So I got the local office number, got to speak with a nice dispatcher by name. The dispatcher called the driver, who showed up at my door about an hour later with the package. He said he had left it at a similar address five houses down the road by mistake. At the time I found this vaguely suspicious as it must have been sitting there in a bright yellow envelope with *my* address and telephone number on it for 24 hours, with no-one there bothering either to walk it 100 yards up the road, or to call me. But hey, I had the package, and let it ride.

Anyway very best of luck.
posted by carter at 6:19 AM on February 8, 2005

What about your CC company? If you bought your computer recently and on an Amex or other benefits-laden card, they might have insurance, or at least another tree to bark up.
posted by mkultra at 6:41 AM on February 8, 2005

Response by poster: I'm not concerned about lost data. I saved most of what was important, and what I didn't save I can live with losing. I was prepared for that possibility when I sent it to be fixed.

But this isn't a hard drive wipe. This is a situation where I have paid someone to do something and they have failed miserably, and there's plenty of evidence to make me suspect it's been stolen. Apple will probably give me a new laptop, but I've been getting the shaft from both Apple and DHL for two weeks and counting now.

Much as I hate to take the litigious route, I think pieoverdone's "lawyer up" comment might be the best route, at least to speed things up. Thanks all, for making my first AskMe experience a helpful one.
posted by hifiparasol at 9:15 AM on February 8, 2005

So I got the local office number, got to speak with a nice dispatcher by name. The dispatcher called the driver, who showed up at my door about an hour later with the package. He said he had left it at a similar address five houses down the road by mistake.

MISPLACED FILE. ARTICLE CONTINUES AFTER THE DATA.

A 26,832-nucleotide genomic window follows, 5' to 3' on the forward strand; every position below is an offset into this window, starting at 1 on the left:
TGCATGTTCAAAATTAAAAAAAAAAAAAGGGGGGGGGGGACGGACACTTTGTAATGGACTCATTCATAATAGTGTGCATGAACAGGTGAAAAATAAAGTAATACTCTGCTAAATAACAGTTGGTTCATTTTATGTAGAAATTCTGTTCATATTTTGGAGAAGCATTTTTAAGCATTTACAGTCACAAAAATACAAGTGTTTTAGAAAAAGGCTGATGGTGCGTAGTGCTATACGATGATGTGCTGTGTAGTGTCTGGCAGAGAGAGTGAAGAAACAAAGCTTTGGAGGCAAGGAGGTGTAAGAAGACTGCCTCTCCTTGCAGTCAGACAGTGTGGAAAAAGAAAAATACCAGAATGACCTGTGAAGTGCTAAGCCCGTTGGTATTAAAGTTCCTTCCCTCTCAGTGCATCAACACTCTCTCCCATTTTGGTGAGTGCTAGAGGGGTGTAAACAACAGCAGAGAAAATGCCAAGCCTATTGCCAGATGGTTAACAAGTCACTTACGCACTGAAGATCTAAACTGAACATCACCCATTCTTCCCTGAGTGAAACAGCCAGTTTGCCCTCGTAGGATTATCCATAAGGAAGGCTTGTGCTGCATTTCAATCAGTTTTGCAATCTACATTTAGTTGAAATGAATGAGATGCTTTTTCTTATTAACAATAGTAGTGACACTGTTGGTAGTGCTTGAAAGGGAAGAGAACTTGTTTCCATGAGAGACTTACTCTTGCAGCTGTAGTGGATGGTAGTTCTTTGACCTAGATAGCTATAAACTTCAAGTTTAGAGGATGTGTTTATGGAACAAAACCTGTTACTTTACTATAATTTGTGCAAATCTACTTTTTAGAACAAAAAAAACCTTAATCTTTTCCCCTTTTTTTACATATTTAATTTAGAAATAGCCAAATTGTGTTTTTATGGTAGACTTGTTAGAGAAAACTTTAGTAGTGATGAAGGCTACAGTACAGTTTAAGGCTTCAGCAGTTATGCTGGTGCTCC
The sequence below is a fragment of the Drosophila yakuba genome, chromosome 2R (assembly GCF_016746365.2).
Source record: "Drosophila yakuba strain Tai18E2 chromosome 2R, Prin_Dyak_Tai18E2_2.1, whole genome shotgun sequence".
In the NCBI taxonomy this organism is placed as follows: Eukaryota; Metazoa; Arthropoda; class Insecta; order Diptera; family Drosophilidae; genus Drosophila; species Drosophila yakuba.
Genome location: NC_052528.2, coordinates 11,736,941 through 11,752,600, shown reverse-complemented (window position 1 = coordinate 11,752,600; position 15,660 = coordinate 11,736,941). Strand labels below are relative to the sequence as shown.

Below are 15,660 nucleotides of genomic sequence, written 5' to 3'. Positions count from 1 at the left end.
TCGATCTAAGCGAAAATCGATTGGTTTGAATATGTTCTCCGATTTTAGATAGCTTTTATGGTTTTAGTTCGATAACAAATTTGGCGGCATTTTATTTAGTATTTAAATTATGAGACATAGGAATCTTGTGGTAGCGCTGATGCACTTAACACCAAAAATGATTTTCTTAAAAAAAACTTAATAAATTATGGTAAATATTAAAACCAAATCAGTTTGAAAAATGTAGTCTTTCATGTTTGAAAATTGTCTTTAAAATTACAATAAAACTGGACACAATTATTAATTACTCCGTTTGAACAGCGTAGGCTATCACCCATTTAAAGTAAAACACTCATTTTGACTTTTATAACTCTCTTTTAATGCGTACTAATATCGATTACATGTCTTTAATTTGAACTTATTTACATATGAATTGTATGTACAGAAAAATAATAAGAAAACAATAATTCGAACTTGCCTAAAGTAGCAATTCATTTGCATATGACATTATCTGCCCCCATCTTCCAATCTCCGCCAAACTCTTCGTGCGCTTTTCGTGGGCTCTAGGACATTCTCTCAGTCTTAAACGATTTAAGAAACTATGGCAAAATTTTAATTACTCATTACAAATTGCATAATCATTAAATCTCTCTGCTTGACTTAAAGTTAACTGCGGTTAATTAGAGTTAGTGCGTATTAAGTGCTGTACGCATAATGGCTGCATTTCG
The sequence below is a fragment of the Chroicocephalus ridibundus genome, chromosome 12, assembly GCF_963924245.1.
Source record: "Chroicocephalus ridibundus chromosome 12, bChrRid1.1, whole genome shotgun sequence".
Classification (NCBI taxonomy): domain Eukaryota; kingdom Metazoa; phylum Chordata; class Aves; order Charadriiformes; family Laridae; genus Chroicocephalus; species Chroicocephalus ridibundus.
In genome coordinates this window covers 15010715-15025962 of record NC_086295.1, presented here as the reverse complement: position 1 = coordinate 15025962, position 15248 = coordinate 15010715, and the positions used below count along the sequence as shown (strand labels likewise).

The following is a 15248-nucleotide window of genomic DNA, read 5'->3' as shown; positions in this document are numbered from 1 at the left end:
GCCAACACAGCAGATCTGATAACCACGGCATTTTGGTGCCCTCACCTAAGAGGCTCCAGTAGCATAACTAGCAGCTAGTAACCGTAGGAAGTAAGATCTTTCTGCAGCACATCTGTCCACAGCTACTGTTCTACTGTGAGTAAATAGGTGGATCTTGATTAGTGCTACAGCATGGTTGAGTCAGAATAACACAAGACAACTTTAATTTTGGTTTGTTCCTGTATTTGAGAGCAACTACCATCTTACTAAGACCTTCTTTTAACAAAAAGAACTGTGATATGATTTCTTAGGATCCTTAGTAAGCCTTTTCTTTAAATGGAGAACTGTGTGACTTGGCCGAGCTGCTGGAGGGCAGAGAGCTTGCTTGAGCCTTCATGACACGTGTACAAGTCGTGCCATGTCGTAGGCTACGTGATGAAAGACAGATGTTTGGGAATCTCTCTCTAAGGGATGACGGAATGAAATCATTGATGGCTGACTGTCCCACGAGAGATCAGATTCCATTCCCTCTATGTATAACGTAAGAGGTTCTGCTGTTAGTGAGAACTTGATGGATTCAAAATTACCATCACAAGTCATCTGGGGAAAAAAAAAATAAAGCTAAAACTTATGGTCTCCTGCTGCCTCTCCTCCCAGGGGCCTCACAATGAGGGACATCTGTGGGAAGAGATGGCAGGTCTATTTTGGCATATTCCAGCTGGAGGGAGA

This happened to a coworker -- DHL as well. I would keep calling them and hassling them. Sounds like their nowhere near the FedEx killer they're advertising to be.
posted by heather at 9:55 AM on February 8, 2005

In Pennsylvania (where your profile says you live), you can go to small claims court for up to $8,000. That route may be preferable, since you won't be at risk of paying lawyer's fees. At minimum, I suggest that you make it perfectly clear to DHL that you know this option exists, and you're considering it. And if you talk to a lawyer, make sure you understand exactly how he/she expects to be paid (contingency fee?), both if he/she wins the case and if he/she does not. Or if there is a settlement (the most common outcome).

And to echo what others have said: document everything. Print out web pages (so if they change, you have documentation). Write down who you talked to, when, what they said, what they promised, etc.
posted by WestCoaster at 9:58 AM on February 8, 2005

FYI, pieoverdone, all those dealings between myself and UPS are just about done. The UPS lawyer phoned me and offered to settle without prejudice for the full cost of the package and $50 for my time. He seemed quite happy as if he were getting a deal (perhaps he expected me to hardball him for more?). :-)

I still need the cheque from him (it's been two weeks, I think I'll give him another call tomorrow), after that, case closed.

So, yes, copy everything down starting now. It will be invaluable later should you get boned by DHL. The easiest way to win a case is to have more documentation than the adversary...
posted by shepd at 8:13 AM on February 9, 2005